A go-getter at 12, marketing expert honed his skills in the family living room

Andrew Krebs-Smith negotiated his first deal when he was just 12.

His 8-year-old brother wanted to invite a friend over for a sleepover, but their parents nixed that idea. So Krebs-Smith put on a suit jacket, wrote out a contract for them to sign, and went downstairs to negotiate a deal.

The future founder of Social Fulcrum, an agency that “brings more science into the marketing world,” never lost that entrepreneurial edge. By the time the Maryland native was attending Baltimore’s Loyola University, he had co-founded a company called Slacker Hero. “Nothing ever happened with it,” he says. “We never had a client.”

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But because it was based on a series of books that were being made into a movie, he did get contacted by Universal Pictures. Good thing he honed his negotiating skills years before in his parents’ living room.

“The whole experience cost me less than a college class,” says Krebs-Smith, “and I learned so much more as a life experience.”

He founded two other companies before he hit pay dirt with Social Fulcrum. His current venture, which was “profitable since day one,” helps companies acquire new customers by rigorously analyzing data about the market.

“We looked very different back then than we do now,” he says. “We used to try to do too many things. We really found our niche, and we dove in headfirst.”

His first office was in a New York coworking space called Green Desk, founded by Adam Neumann and Miguel McKelvey.

Realizing that he wanted to know more about the nuts and bolts of running his own company, Krebs-Smith enrolled in Babson College’s Graduate School of Business. For those two years, he worked hard to earn his MBA and run Social Fulcrum at the same time.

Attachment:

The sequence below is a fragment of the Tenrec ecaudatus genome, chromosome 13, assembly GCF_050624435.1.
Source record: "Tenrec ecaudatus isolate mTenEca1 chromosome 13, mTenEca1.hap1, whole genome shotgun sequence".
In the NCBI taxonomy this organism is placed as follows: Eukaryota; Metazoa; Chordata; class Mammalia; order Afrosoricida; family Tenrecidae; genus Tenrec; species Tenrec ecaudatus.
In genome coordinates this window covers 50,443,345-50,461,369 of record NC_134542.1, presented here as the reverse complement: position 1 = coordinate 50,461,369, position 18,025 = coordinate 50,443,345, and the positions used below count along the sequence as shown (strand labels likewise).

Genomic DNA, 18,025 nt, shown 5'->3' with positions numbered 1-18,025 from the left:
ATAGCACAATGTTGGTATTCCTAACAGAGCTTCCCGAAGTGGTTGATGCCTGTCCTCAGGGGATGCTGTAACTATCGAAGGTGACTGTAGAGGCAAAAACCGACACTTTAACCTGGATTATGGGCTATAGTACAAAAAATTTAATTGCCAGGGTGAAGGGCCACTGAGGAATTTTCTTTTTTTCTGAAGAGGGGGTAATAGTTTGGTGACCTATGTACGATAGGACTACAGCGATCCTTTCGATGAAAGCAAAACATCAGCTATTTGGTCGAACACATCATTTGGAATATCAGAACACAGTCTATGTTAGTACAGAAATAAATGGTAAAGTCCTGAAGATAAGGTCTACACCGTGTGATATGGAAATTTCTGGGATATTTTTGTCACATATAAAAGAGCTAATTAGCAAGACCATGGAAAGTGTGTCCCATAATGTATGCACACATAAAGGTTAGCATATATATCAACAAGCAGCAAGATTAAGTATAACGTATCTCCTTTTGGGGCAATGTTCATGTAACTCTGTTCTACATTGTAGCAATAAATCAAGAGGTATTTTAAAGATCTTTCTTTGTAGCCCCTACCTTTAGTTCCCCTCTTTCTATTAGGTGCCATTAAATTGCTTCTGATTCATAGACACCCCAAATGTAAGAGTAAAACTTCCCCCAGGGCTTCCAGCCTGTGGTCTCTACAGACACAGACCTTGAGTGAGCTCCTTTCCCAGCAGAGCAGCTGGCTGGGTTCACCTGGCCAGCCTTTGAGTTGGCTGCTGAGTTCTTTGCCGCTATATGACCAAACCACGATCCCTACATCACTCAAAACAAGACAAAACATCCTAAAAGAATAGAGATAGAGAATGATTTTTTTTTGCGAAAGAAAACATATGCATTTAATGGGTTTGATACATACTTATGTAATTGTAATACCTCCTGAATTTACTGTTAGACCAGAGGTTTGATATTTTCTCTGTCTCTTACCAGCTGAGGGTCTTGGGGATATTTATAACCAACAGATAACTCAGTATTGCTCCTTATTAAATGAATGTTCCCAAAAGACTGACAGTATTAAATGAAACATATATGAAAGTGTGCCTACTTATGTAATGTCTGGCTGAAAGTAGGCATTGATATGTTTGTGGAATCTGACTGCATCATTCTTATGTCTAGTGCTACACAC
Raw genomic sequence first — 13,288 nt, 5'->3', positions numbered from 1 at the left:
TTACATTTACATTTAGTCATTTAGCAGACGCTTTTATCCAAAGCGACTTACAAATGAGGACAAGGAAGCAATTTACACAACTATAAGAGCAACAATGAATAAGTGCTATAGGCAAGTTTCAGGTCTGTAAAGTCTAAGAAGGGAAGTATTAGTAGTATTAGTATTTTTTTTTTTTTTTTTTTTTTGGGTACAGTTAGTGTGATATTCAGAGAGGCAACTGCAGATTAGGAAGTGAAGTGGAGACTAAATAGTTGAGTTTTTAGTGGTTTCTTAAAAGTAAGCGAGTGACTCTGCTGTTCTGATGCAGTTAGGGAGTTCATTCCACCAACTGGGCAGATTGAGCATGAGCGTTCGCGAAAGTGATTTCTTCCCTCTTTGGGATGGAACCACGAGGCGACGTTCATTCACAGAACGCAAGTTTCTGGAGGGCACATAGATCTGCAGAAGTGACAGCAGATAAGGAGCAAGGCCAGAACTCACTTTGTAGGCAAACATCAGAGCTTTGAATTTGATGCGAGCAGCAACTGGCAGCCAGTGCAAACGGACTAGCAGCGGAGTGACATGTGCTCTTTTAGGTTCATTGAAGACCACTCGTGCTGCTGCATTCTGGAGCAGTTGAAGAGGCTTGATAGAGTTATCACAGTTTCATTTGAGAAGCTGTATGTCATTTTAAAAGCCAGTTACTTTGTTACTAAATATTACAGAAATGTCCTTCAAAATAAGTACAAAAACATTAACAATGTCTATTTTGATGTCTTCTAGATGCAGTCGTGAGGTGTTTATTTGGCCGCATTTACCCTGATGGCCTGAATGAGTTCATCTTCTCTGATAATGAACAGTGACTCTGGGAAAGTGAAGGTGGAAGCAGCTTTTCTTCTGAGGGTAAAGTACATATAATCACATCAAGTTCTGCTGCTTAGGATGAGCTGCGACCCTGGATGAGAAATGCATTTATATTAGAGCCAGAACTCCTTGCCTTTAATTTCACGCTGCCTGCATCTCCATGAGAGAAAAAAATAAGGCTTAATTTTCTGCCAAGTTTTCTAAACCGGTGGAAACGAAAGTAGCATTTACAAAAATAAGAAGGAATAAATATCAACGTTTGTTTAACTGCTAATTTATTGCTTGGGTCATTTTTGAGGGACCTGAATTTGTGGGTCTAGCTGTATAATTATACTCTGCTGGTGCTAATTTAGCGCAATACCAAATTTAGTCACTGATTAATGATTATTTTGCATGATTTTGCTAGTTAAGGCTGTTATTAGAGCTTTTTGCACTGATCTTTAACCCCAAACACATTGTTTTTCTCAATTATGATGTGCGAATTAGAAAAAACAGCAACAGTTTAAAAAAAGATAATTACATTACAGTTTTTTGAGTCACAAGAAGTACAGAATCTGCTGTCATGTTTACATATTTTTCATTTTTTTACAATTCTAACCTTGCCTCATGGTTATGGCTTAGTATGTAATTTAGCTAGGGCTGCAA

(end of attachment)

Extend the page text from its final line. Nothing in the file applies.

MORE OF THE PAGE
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Boston proved to be a good fit for Krebs-Smith, so he moved his company into Neumann and McKelvey’s next coworking space: WeWork.

“I didn’t even realize that the founders were the same until we had been here for a year or two,” he says.

Social Fulcrum acquired a company where his current co-founder was working. Their partnership turned out to be a good fit, since Krebs-Smith knew marketing and advertising and his partner was well versed in analyzing data.

“That put us in a good place to take advantage of all new tools that were available,” he says.

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Social Fulcrum is growing by leaps and bounds. A four-person team moved into WeWork Fort Point in 2014, doubling in size before the end of the year. They’ve continued to expand and now have a staff of 22.

Krebs-Smith looks back in awe at his early startups, acknowledging how important they were in his development as a business leader.

“I learned a lot from those companies,” he says. “Without that experience, I don’t think I’d be where I am now.”

Photos: Pretty Instant

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